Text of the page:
Cape Coast underage “pragya” driver ban in effect: customers unhappy, taxi drivers welcome directive
A lonely pragya on the road after the ban goes into effect
The ban on underage riders came into effect last Monday. Although the activities of the tricycle operators offered another means of transport to the inhabitants of the metropolis, in some cases they became a nuisance and created a danger for other road users.
To help regulate their activities, the Cape Coast Metropolitan Security Council, at its meeting on September 15, 2021, agreed guidelines for tricycle operations in the metropolis.
The directive prohibited people under 25 from using tricycles and restricted their travel on the Accra-Takoradi highway.
The safety council further said that the tricycles are only expected to operate between 6:00 a.m. and 5:00 p.m. daily, stressing that those who fail to follow the guidelines will be dealt with.
Monitoring attendance at events since the ban took effect, the Daily Graphic observed that most users of tricycles who did not meet the requirements had given up using the tricycles.
At certain crossroads in the city, police have been posted to ensure that the ban is in full force.
Police personnel who were stationed at the petrol roundabout last Thursday morning were seen checking driver licenses and other requirements the assembly had spelled out.
In other areas, including Pedu Junction, police ensured that tricycles did not cross the highway.
The exercise has also been extended to bikers in the metropolis and the police are looking for people who have not registered their motorcycle and do not have the appropriate papers.
Central Regional Police Commander, DCOP Kojo Antwi Tabi, said the exercise was aimed at suppressing theft activity in the area.
He said the move would ensure the elimination of unregistered motorcycles used for criminal purposes.
“Our men are particularly looking for unregistered motorcycles to help us also identify bikes used for theft activities,” he said.
Some tricycle riders, however, described the ban as harsh and inhumane, stressing that it would rob them of their daily income.
The main concerns raised included the age limit of the riders and the time slot of their operations.
Motorcyclist, Maxwell Kofi Tibu, said that “the hour they want us to operate is rather unfortunate because most of us can’t make enough sales until 5 p.m. because that’s the hour. time when traders close and frequent us “.
A 23-year-old horseman, Prince AÃ§kom, also said: then our source of sustenance was taken from us.
While some believed the ban had made it more difficult for commuters who depended on them for ease of travel, some metropolitan taxi drivers sighed with relief, saying the ban would ensure their business was done. better.
They noted that the influx of tricycles was gradually pushing them out of business, and they hoped the new restrictions would pave the way for them to increase their sales.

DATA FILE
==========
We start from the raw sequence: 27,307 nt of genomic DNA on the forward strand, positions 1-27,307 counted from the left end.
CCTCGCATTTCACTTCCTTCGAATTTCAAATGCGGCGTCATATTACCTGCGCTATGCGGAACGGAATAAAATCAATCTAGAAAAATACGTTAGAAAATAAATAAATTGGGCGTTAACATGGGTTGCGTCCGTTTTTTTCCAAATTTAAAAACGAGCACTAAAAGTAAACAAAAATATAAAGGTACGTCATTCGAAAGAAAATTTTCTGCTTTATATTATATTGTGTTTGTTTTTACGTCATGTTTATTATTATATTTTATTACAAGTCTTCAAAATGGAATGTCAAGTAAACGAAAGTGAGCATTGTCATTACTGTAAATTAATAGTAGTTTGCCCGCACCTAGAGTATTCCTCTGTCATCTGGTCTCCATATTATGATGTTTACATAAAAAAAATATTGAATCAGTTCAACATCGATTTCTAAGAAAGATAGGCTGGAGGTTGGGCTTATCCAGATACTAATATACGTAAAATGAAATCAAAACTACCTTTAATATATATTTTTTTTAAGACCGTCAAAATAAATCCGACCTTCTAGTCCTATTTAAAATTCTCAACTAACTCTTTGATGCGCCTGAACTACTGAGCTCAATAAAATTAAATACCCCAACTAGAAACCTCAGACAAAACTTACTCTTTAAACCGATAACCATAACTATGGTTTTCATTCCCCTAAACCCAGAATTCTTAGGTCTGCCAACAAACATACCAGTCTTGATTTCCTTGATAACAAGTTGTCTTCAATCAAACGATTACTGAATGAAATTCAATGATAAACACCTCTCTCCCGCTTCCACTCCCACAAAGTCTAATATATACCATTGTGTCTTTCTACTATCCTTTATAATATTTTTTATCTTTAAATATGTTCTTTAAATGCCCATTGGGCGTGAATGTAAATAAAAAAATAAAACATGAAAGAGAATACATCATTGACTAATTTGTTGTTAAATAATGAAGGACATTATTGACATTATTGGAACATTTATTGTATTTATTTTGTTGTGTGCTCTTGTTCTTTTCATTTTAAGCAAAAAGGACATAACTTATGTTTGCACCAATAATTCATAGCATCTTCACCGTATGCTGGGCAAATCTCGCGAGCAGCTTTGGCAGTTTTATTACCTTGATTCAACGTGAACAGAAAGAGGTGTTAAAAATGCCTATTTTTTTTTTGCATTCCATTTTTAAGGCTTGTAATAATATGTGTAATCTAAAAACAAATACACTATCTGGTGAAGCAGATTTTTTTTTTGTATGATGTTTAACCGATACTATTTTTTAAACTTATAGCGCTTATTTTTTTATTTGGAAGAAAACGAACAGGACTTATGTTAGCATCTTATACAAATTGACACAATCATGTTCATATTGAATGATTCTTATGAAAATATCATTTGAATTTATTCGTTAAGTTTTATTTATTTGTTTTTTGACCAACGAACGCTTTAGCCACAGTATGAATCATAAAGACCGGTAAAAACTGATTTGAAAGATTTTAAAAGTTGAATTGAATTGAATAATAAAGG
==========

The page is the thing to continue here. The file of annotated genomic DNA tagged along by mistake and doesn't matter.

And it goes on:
Some drivers also explained that the ban would reduce road accidents caused by the blatant disregard of traffic rules by most tricycle drivers.
Taxi driver Mr. Edward Ntsiakoh said he saw the ‘okada’ ban as a welcome development as it would reduce the ‘near misses we still have on the roads and also increase our daily sales. “.
He stressed that the tricycles had largely affected their livelihoods and urged the government to “create other routes for them, as they behave badly on the roads and do not obey traffic rules”.
Meanwhile, commuters stranded at some points of view expressed unease over the ban affecting their daily routine, saying the situation was wreaking havoc on them.
They noted that due to the ban it took them longer to get the tricycles to transport them to and from their destinations and the available taxis were charged more than they could afford.
Anaafo market trader, Mrs David, told the Daily Graphic that she had hired people to help her transport her goods from her residence to the market because the tricycles had become difficult to find since last Tuesday.
âYesterday, for example, I was at the side of the road for over 20 minutes without seeing a tricycle to take and I had to ask people to carry my kenkey to a certain point so I could take a taxi and they also charged more than what the pragya would normally charge, âshe said.
Oguaa Sec Tech student Olivia Ampem said that âI had to walk to the petrol roundabout from Ntsin in hopes of catching any tricycle; I was disappointed.
“I was so tired and it was impractical for me because I used to ride the tricycle on my own at school without going through the stress.”
Some residents were of the opinion that while the ban was aimed at ensuring mental health on the roads and reducing bloodshed, the situation could give rise to incidents such as social vices since most tricycle operators would be left without no viable employment option.
Ms Rhoda Anaaba said: “Most of these pragya runners depend solely on this for a living and so if that means is taken away from them, they might end up coming to our communities to steal or do whatever they can think of. to support themselves. “